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This was a great step up for me and an opportunity to leave the frantic client juggling of agency life and step over to the client side. (Let’s be honest, it’s trading one kind of frantic juggling for another.)
After having done the typical discovery and strategy processes with the client and having built and launched this site, I now had to live with this thing that I had created.
This has given me a unique perspective from both sides of the process and some insights that I wish my Account Manger self could have understood.
I’m not sure how I could start anywhere else. Listening well is harder than it sounds. The key to doing it well starts with the understanding that listening is not passive. Good listening doesn’t assume that what I understand, and what you said are exactly the same thing, so it takes time, examples, watching, and asking a lot of clarifying questions.
Don’t just talk… Educate #
When it’s your turn to talk, it’s imperative that you take on the role of teacher. Often times we want to pontificate with the lingo of the web with our clients. They might have a surface level understanding of what form validation, responsive web design, and page load speed are but they aren’t the expert. One thing that I’ve learned from working with my friend and business partner, Don Elliott , is the importance of educating our clients. Potential conflict between the client and the agency can be quickly resolved if we take a posture of teaching instead of “experting*.”
Clearly you won’t pass all of your wisdom on to the client. They have their own job that they need to focus on. You’ll have the find the sweet spot where you’ve shared enough to educate without overwhelming them. This comes with experience, but if you’re paying attention, you’ll see it in their eyes when you’ve gone too far.
You can’t teach what you don’t know. The www is a dynamic environment. Having a clear grasp the technology, trends and tools is essential. Keeping up with the latest award winning websites is fun and inspiring, but knowing the right place to use those concepts is where your skills will really show.
You also need to be a study of the client. You should do you best to know the industry. In an agency it’s really hard because you’re working with so many clients at a time, and once you wrap that project, you’re on to the next thing. However, if you’ve listened well, and are willing to take the time to do research on the client and their competitors, you’ll be much more successful when it comes to creating something that that bring real value to the client.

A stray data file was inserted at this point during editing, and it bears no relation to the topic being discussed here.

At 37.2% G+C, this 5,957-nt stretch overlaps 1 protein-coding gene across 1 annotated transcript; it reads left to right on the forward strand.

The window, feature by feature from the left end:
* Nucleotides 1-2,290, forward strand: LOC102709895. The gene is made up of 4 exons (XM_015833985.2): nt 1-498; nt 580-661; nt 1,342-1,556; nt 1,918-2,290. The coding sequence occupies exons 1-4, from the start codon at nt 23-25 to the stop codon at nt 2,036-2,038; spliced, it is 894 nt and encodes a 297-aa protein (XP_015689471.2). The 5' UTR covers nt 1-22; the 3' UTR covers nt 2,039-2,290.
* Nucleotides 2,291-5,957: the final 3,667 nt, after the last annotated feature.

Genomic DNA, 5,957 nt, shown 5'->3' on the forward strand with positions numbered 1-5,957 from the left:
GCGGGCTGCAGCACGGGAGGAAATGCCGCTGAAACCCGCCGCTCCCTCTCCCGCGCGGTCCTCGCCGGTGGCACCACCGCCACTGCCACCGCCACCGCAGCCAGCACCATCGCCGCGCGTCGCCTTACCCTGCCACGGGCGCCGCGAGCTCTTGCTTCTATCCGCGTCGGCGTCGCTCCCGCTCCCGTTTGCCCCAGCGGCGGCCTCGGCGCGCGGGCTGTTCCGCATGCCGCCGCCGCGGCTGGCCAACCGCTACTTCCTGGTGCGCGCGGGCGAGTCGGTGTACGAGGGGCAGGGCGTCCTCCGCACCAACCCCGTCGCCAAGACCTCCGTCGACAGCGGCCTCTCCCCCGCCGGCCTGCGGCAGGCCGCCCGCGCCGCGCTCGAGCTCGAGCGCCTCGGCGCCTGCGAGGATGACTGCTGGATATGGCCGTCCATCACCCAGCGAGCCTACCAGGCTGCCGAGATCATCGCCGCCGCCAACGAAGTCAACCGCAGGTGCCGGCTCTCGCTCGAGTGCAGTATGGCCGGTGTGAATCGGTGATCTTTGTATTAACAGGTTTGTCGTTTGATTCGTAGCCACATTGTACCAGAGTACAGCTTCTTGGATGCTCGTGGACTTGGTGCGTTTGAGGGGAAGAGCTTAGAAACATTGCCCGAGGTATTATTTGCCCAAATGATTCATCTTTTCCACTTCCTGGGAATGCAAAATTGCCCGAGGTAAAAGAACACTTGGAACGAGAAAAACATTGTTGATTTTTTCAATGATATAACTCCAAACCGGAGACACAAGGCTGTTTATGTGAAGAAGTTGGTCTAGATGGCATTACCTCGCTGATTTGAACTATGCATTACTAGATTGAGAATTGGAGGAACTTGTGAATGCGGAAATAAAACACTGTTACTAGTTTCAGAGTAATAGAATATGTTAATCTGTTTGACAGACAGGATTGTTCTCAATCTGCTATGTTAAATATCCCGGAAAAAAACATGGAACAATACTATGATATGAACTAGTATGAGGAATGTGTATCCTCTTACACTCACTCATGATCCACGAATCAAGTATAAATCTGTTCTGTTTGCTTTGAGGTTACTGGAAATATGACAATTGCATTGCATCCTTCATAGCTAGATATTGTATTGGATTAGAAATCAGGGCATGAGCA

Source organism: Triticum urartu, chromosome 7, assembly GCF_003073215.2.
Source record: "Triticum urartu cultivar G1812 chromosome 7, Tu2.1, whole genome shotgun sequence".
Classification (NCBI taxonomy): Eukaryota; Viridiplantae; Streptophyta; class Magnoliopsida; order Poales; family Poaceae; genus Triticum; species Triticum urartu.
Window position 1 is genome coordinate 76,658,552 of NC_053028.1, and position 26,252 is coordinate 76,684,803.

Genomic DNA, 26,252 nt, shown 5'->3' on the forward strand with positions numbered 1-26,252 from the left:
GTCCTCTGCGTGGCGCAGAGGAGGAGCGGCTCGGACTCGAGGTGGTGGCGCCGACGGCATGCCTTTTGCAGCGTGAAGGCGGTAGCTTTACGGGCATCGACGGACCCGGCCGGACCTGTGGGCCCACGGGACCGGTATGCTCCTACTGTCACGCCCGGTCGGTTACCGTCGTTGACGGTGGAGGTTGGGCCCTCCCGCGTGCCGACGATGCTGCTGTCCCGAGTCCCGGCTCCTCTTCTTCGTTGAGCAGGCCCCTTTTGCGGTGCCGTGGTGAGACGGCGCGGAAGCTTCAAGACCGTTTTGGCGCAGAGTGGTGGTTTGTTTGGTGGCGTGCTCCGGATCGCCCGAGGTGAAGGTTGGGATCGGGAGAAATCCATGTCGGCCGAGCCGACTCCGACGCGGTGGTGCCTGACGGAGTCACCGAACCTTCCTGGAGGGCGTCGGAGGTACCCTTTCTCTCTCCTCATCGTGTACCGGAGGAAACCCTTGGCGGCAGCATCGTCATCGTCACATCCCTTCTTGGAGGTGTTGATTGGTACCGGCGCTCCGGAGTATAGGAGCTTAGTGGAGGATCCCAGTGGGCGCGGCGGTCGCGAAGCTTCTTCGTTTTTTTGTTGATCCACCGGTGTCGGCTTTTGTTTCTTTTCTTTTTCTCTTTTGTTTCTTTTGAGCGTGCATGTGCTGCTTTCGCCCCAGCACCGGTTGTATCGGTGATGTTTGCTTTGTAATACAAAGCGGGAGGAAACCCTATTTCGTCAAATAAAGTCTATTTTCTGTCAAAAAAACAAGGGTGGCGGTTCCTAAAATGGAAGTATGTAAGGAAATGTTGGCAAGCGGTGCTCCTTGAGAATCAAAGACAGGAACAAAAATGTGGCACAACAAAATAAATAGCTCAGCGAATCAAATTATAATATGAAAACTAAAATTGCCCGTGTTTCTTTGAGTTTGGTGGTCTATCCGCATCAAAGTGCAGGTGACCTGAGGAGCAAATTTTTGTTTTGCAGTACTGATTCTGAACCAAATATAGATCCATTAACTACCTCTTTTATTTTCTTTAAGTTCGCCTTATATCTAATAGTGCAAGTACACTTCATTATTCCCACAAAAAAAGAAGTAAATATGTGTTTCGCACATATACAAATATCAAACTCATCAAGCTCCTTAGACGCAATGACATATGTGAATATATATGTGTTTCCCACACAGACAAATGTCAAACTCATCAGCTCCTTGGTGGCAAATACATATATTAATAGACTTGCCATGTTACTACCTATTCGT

Talk to the worker bees, not just the dreamers #
Your main point of contact is likely not the same person that will be maintaining the site. At least in my case, I came to work for a magazine that had an editorial and art department. They had workflows from previous websites and had certain expectations for the way this new site would operate. Although it was certainly time to update their approach, there was much that could have been learned from hearing from the people that actually were going to maintain the site day-to-day.
Read between the lines without pushing your own agenda #
As I said earlier, the technology of the web changes rapidly. Working in an agency, you get to be at the forefront of that change. Not every site needs to be built in react, you don’t always have to use a masonry gallery, or a flexbox layout or whatever your favorite flavor of the month is. A mom & pop trophy shop, and a SaaS startup will have different audiences with different tech in front of them. Acknowledge that and plan accordingly.
If they ask for a photo driven site, but don’t have the budget for a photographer, have the wisdom to steer them a different direction. On the other hand, if they ask for glassy buttons, and you know the trend is toward flat design, don’t ignore the request or treat the client like their an idiot. This is where you have to decide if it’s time to educate and pitch your expertise, or step aside and honor the clients request. (BTW, if you can’t make a good enough case against glassy buttons in 2017, you may want to consider a career change).
Build follow-up into the process #
As a designer, developer or account manager, how many times have you gone back to visit that site that your were so proud of and saw how the client had totally screwed it up! It happens for any number of reasons, not the least of which is a lack of follow-up planning in the budget. A long-term relationship is not established. The client is handed over the keys to a website and they drive it off the lot while the agency moves on to the next client.
Have a good process and change it as needed #
The process should serve the project, not the other way around. I got some advice early on when I wanted to start a business, “You have to have a business plan, but you won’t follow it.” The same is true with your project process. You have to have one, but if you’re paying attention to the needs of your client, you probably won’t follow it. You’ll adapt and do things out of order to serve them and their needs. That said, you’ll refer back to the process and fill in the gaps so you can make sure that everything gets done.
If you’ve ever hired an agency to build a website, what would be your advice to your Account Manager?
*Experting happens when either a) you don’t really know what you’re talking about, but you use jargon to sound smart. “Responsive mobile first web strategies are the disruptive force of the next generation ushering in Web 3.0.” Or b) That point in your monolog where you finally pay attention to the client and wonder how long they’ve been playing that game of candy crush.